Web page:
A Trove of Club Photography Shows How Nightlife Has Evolved, From Disco to Berghain
"Night Fever: Designing Club Culture 1960-Today," on view at the Vitra Design Museum, explores the relationship between nightlife and design.
In 1967, the architecture department at the University of Florence was abuzz with heady, radical plans for…nightclubs. Professor Leonardo Savioli had offered a course on the design of discos, then called “pipers,” after the first such space, created in Rome by Manilo Cavalli and Francesco and Giancarlo Capolei in 1965. This was the birth of the Italian Radical Design movement, which questioned in one frenzied breath capitalism, the monotony of everyday life, and the separation of ecology from human society. “To be honest, I think the discos were the only places that would have their designs,” Sumitra Upham, co-curator of a 2015 show on Radical Design at the London ICA, told The Guardian.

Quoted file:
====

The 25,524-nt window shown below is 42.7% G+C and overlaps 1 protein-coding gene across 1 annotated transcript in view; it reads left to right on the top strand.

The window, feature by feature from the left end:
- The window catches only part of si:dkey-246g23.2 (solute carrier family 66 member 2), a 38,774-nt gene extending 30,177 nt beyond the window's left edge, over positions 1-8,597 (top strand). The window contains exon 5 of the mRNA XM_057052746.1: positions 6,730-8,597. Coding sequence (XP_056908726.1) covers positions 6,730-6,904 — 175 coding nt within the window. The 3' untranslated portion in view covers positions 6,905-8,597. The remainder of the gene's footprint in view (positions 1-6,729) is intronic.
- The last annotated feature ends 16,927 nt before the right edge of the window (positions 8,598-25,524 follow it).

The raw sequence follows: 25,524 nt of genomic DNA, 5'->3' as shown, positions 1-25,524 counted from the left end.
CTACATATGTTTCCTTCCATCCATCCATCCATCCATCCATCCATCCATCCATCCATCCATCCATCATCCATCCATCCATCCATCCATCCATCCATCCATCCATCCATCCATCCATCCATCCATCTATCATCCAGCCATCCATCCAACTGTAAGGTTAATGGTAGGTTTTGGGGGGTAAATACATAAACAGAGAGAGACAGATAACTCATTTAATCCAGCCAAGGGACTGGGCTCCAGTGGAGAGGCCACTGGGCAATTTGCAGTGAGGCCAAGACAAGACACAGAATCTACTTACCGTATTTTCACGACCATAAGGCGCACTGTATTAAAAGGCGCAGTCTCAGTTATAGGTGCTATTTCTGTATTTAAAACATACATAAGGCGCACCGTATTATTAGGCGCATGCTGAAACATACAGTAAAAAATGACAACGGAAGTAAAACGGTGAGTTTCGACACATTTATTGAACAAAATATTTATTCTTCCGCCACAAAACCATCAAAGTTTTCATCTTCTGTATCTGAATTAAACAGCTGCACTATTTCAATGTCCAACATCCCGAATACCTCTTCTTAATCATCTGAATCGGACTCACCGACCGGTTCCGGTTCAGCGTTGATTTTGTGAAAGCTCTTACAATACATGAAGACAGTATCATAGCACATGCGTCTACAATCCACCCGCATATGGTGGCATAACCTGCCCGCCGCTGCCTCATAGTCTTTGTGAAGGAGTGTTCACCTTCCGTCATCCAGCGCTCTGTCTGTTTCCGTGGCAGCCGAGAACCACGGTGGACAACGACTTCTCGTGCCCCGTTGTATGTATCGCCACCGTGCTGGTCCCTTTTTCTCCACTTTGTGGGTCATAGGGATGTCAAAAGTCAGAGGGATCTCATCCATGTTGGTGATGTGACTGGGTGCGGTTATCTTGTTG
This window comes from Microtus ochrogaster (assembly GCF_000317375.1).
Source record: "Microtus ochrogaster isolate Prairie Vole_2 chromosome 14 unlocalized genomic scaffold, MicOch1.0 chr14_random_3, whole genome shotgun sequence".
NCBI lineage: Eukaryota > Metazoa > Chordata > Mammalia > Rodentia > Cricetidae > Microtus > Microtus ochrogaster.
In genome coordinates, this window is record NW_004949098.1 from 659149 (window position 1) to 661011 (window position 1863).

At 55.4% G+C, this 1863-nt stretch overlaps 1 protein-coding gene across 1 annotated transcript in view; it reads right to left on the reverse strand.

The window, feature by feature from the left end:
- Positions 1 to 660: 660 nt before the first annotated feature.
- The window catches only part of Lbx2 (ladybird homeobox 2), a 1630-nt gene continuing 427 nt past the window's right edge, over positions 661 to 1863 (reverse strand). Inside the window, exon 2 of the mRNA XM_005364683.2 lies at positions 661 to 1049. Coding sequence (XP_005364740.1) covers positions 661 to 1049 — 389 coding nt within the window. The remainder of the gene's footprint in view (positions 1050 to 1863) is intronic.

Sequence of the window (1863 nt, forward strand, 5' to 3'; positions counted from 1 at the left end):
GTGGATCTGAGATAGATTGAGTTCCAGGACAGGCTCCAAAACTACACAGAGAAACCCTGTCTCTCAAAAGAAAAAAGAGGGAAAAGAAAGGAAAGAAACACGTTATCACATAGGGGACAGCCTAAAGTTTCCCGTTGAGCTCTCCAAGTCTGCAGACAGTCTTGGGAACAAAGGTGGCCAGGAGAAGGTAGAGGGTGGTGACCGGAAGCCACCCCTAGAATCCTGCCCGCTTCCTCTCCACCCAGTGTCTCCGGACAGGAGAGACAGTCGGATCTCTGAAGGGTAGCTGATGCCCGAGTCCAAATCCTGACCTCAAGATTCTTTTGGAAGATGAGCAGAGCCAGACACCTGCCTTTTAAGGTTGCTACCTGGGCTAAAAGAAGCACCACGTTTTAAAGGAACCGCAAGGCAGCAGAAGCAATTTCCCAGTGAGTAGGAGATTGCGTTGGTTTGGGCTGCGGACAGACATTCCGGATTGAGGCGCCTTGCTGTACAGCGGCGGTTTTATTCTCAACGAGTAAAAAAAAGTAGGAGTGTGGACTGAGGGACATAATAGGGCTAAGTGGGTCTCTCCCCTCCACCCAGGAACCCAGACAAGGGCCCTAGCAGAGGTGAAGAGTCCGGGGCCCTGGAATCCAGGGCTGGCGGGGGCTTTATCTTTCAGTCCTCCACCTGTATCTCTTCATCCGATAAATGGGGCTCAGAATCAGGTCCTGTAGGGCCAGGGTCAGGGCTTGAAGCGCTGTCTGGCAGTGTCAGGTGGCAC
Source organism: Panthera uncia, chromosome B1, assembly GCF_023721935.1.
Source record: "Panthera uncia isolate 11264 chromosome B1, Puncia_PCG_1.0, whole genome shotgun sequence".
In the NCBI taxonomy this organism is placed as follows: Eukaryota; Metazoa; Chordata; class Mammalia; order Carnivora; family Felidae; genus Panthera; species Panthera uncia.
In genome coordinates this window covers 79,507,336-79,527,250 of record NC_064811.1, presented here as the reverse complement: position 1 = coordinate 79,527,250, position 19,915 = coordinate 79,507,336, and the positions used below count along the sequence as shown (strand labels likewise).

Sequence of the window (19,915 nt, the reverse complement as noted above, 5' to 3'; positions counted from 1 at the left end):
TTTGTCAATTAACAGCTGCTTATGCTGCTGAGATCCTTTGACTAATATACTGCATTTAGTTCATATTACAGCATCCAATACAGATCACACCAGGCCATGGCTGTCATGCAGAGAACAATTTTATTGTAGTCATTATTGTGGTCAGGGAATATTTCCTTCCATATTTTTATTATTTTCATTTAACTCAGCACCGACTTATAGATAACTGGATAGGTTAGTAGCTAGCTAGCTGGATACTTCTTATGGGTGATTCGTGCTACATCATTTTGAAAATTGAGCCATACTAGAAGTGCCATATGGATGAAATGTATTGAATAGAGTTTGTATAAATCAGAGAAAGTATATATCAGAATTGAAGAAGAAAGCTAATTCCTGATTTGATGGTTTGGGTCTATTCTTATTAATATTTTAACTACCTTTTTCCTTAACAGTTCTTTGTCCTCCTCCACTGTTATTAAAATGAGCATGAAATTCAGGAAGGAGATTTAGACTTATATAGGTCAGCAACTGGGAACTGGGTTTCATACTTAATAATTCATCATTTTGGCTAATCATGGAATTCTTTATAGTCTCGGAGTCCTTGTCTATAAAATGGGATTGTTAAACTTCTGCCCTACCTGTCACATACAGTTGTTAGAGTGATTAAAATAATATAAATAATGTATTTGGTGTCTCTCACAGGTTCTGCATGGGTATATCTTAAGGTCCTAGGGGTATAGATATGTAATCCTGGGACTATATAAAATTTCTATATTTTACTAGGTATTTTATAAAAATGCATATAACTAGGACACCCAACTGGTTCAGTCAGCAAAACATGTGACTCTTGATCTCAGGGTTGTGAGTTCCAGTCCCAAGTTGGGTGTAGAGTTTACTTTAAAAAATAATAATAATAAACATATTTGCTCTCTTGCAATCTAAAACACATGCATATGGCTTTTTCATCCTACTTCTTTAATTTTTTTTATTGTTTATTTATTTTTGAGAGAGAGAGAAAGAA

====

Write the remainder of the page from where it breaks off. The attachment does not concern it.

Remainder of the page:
That we’re not taking club design seriously enough seems like the kind of thing you’d shout a club and get laughed at for, but Night Fever: Designing Club Culture 1960-Today, a new show at Weil am Rhein’s Vitra Design Museum, makes a convincing argument in its favor. From Space Electronic, the 1969 disco-cum-architecture-school-cum-vegetable-garden designed by Grupo 9999, to Keith Haring’s murals at Area, and the Situationist origins of the Hacienda’s name, there’s surprising crossover between clubs, art, and academia. In a recently-scrapped redesign of London nightclub Ministry of Sound, Rem Koolhaas’s design firm, OMA, proposed that a chunk of the building would move, lifting up or down when the venue was open or shut; clearly, club design radicalism is not dead.
If you can’t get to Germany for the show, a book to accompany the exhibition goes on sale on May 22. Otherwise, put on your silver lamé jumpsuit and scroll through the photos below to vicariously experience nightlife history.